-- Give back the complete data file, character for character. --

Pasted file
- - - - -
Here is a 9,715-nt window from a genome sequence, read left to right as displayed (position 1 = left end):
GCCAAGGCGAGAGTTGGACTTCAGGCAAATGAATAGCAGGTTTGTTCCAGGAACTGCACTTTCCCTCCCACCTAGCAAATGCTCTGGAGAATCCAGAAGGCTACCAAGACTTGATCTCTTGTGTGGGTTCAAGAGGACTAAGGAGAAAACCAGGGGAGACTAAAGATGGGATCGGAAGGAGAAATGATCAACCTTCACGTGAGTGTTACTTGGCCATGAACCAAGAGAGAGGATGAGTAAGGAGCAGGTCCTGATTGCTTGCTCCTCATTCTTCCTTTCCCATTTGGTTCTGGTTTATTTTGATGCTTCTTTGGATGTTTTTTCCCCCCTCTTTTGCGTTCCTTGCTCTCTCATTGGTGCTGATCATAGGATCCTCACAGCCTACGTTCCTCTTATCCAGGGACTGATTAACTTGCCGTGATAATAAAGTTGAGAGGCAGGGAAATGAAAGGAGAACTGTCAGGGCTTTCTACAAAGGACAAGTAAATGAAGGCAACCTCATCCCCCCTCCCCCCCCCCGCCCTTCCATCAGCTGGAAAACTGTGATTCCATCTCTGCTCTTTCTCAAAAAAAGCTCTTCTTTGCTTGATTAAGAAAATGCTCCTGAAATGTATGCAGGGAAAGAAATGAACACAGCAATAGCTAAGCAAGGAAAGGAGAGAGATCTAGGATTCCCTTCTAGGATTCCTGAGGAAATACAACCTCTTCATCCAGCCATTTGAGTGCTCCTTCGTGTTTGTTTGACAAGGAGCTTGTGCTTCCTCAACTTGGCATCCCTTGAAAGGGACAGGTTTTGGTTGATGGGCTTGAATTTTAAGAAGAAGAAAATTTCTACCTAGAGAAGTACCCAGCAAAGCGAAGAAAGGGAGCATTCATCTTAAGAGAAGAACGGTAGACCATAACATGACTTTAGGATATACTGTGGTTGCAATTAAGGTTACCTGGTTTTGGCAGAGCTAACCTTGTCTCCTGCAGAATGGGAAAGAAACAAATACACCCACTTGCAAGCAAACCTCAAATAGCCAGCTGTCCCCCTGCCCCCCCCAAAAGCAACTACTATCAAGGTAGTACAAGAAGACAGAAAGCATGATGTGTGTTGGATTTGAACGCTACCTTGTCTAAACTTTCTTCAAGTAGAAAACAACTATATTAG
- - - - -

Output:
Here is a 9,715-nt window from a genome sequence, read left to right as displayed (position 1 = left end):
GCCAAGGCGAGAGTTGGACTTCAGGCAAATGAATAGCAGGTTTGTTCCAGGAACTGCACTTTCCCTCCCACCTAGCAAATGCTCTGGAGAATCCAGAAGGCTACCAAGACTTGATCTCTTGTGTGGGTTCAAGAGGACTAAGGAGAAAACCAGGGGAGACTAAAGATGGGATCGGAAGGAGAAATGATCAACCTTCACGTGAGTGTTACTTGGCCATGAACCAAGAGAGAGGATGAGTAAGGAGCAGGTCCTGATTGCTTGCTCCTCATTCTTCCTTTCCCATTTGGTTCTGGTTTATTTTGATGCTTCTTTGGATGTTTTTTCCCCCCTCTTTTGCGTTCCTTGCTCTCTCATTGGTGCTGATCATAGGATCCTCACAGCCTACGTTCCTCTTATCCAGGGACTGATTAACTTGCCGTGATAATAAAGTTGAGAGGCAGGGAAATGAAAGGAGAACTGTCAGGGCTTTCTACAAAGGACAAGTAAATGAAGGCAACCTCATCCCCCCTCCCCCCCCCCGCCCTTCCATCAGCTGGAAAACTGTGATTCCATCTCTGCTCTTTCTCAAAAAAAGCTCTTCTTTGCTTGATTAAGAAAATGCTCCTGAAATGTATGCAGGGAAAGAAATGAACACAGCAATAGCTAAGCAAGGAAAGGAGAGAGATCTAGGATTCCCTTCTAGGATTCCTGAGGAAATACAACCTCTTCATCCAGCCATTTGAGTGCTCCTTCGTGTTTGTTTGACAAGGAGCTTGTGCTTCCTCAACTTGGCATCCCTTGAAAGGGACAGGTTTTGGTTGATGGGCTTGAATTTTAAGAAGAAGAAAATTTCTACCTAGAGAAGTACCCAGCAAAGCGAAGAAAGGGAGCATTCATCTTAAGAGAAGAACGGTAGACCATAACATGACTTTAGGATATACTGTGGTTGCAATTAAGGTTACCTGGTTTTGGCAGAGCTAACCTTGTCTCCTGCAGAATGGGAAAGAAACAAATACACCCACTTGCAAGCAAACCTCAAATAGCCAGCTGTCCCCCTGCCCCCCCCAAAAGCAACTACTATCAAGGTAGTACAAGAAGACAGAAAGCATGATGTGTGTTGGATTTGAACGCTACCTTGTCTAAACTTTCTTCAAGTAGAAAACAACTATATTAG